- Chiropractic Resource Organization.     Support Chiropractic Research!

Vitamins and Nutrients as Primary Treatments
in Experimental Brain Injury

Home/Nutrition, Traumatic Brain Injury/Vitamins and Nutrients as Primary Treatments
in Experimental Brain Injury

Vitamins and Nutrients as Primary Treatments in Experimental Brain Injury: Clinical Implications for Nutraceutical Therapies

The Chiro.Org Blog

SOURCE:   Brain Res. 2015 (Dec 23) [Epub ahead of print]

Cole Vonder Haara, Todd C. Petersonb,
Kris M. Martensa, Michael R. Hoanec

Restorative Neuroscience Laboratory
Department of Psychology,
Life Science II, MC 6502
Southern Illinois University,
Carbondale, IL 62901, USA

With the numerous failures of pharmaceuticals to treat traumatic brain injury in humans, more researchers have become interested in combination therapies. This is largely due to the multimodal nature of damage from injury, which causes excitotoxicity, oxidative stress, edema, neuroinflammation and cell death. Polydrug treatments have the potential to target multiple aspects of the secondary injury cascade, while many previous therapies focused on one particular aspect. Of specific note are vitamins, minerals and nutrients that can be utilized to supplement other therapies. Many of these have low toxicity, are already FDA approved and have minimal interactions with other drugs, making them attractive targets for therapeutics.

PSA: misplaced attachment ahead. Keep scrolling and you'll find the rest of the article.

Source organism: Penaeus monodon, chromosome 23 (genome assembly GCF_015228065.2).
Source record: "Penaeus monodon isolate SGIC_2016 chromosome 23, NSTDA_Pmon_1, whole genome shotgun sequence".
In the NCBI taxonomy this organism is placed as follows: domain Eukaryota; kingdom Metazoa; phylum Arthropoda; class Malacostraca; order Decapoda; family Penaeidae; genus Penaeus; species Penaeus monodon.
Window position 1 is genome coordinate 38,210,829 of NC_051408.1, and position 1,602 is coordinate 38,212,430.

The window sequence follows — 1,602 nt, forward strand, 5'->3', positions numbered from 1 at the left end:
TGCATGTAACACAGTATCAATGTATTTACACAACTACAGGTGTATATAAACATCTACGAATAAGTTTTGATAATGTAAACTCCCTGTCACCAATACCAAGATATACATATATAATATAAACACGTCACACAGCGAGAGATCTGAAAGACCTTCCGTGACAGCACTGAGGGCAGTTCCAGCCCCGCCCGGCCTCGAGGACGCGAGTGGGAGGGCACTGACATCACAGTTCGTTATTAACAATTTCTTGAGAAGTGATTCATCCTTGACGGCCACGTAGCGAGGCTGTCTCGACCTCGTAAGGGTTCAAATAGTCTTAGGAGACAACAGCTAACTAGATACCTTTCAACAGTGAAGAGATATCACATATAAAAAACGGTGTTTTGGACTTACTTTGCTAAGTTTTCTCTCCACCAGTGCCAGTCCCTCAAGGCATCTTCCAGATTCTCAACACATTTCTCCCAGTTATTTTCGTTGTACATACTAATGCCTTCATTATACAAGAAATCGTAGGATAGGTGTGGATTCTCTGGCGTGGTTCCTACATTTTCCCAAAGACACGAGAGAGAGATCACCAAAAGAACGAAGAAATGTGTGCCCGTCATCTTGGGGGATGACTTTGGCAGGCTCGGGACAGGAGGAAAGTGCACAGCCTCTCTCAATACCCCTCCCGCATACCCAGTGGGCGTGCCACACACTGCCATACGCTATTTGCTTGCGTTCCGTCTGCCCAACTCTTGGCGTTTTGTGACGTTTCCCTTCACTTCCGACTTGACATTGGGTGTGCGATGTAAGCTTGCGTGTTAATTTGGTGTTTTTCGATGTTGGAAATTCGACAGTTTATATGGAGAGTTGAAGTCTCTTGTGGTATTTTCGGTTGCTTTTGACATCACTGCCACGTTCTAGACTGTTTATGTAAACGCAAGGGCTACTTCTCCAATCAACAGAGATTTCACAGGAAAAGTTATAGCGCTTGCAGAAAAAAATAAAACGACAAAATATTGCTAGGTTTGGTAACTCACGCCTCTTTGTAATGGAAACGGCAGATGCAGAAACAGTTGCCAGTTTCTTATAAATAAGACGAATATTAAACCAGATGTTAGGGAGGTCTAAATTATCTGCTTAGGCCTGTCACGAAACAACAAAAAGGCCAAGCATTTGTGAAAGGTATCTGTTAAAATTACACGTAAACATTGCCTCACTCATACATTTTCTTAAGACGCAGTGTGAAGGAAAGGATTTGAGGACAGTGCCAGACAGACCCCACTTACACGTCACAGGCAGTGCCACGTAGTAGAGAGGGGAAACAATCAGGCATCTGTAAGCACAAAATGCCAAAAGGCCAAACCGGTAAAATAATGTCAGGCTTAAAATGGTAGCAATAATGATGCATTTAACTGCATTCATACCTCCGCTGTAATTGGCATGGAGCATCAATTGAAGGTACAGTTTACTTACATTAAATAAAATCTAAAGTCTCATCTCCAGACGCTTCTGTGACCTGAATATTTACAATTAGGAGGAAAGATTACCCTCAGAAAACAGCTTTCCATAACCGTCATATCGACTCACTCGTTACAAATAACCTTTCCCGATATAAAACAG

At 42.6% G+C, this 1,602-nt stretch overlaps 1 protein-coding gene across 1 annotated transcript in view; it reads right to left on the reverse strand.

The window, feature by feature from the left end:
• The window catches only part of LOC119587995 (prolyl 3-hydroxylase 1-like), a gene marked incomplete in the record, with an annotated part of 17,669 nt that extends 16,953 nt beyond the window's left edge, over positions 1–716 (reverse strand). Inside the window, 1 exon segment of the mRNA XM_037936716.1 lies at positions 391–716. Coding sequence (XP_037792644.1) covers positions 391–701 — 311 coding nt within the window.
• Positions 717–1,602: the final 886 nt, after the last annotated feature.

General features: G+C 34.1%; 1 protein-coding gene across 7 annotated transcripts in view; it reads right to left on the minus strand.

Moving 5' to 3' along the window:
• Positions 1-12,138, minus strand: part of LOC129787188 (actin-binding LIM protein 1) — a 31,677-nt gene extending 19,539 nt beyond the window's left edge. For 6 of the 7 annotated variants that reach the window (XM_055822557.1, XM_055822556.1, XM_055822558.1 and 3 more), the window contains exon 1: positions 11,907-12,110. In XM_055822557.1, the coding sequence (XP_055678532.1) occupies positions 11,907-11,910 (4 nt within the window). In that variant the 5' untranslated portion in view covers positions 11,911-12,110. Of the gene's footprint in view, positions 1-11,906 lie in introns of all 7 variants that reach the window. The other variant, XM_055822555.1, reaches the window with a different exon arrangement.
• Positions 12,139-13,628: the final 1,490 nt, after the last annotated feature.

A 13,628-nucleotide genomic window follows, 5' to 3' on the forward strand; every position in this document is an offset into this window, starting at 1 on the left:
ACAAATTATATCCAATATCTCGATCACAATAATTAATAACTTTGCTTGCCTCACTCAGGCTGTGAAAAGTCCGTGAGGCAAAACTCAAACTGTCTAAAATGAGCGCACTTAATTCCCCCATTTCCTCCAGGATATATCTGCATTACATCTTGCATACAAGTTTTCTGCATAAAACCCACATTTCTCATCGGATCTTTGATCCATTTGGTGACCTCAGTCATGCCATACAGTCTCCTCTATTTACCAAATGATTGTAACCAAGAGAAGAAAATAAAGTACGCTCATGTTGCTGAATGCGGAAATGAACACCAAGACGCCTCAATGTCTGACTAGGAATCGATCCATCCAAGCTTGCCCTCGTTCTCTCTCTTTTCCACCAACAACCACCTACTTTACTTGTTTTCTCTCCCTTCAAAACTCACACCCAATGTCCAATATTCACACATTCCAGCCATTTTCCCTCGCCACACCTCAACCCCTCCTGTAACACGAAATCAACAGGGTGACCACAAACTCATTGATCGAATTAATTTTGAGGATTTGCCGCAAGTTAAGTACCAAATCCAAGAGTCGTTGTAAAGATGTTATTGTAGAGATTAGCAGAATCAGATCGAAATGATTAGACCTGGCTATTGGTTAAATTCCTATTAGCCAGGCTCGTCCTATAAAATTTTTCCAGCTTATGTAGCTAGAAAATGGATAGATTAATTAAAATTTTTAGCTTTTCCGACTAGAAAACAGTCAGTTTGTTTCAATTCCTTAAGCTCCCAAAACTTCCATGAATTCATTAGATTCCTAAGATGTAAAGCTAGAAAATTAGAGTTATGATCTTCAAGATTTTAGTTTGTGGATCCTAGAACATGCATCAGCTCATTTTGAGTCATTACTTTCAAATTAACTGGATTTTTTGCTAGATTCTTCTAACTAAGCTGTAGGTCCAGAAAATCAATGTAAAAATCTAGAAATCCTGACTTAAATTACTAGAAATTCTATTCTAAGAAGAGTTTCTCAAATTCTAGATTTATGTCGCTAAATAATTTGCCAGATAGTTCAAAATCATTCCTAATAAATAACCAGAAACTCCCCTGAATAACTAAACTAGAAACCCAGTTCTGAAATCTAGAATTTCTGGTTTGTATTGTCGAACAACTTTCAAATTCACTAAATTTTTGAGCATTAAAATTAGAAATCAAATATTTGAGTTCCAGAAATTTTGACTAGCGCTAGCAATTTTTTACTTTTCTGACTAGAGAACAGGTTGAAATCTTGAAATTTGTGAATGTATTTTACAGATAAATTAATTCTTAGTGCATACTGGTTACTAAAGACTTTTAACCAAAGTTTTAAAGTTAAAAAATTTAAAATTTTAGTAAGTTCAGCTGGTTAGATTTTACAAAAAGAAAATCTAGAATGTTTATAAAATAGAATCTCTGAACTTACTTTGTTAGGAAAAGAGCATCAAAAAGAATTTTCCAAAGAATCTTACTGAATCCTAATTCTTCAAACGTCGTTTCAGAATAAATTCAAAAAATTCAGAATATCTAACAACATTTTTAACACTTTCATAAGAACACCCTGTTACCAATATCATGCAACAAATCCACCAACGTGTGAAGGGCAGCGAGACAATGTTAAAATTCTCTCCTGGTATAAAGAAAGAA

There are more articles like this @ our:

Nutrition Section

Over the past 20 years, interest in supplementation and supraphysiologic dosing of nutrients for brain injury has increased and indeed many vitamins and nutrients now have a considerable body of literature backing their use. Here, we review several of the prominent therapies in the category of nutraceutical treatment for brain injury in experimental models, including vitamins (B2, B3, B6, B9, C, D, E), herbs and traditional medicines (ginseng, gingko biloba), flavonoids, and other nutrients (magnesium, zinc, carnitine, omega-3 fatty acids). While there is still much work to be done, several of these have strong potential for clinical therapies, particularly with regard to polydrug regimens.

About the Author:

I was introduced to Chiro.Org in early 1996, where my friend Joe Garolis helped me learn HTML, the "mark-up language" for websites. We have been fortunate that journals like JMPT have given us permission to reproduce some early important articles in Full-Text format. Maintaining the Org website has been, and remains, my favorite hobby.

Leave A Comment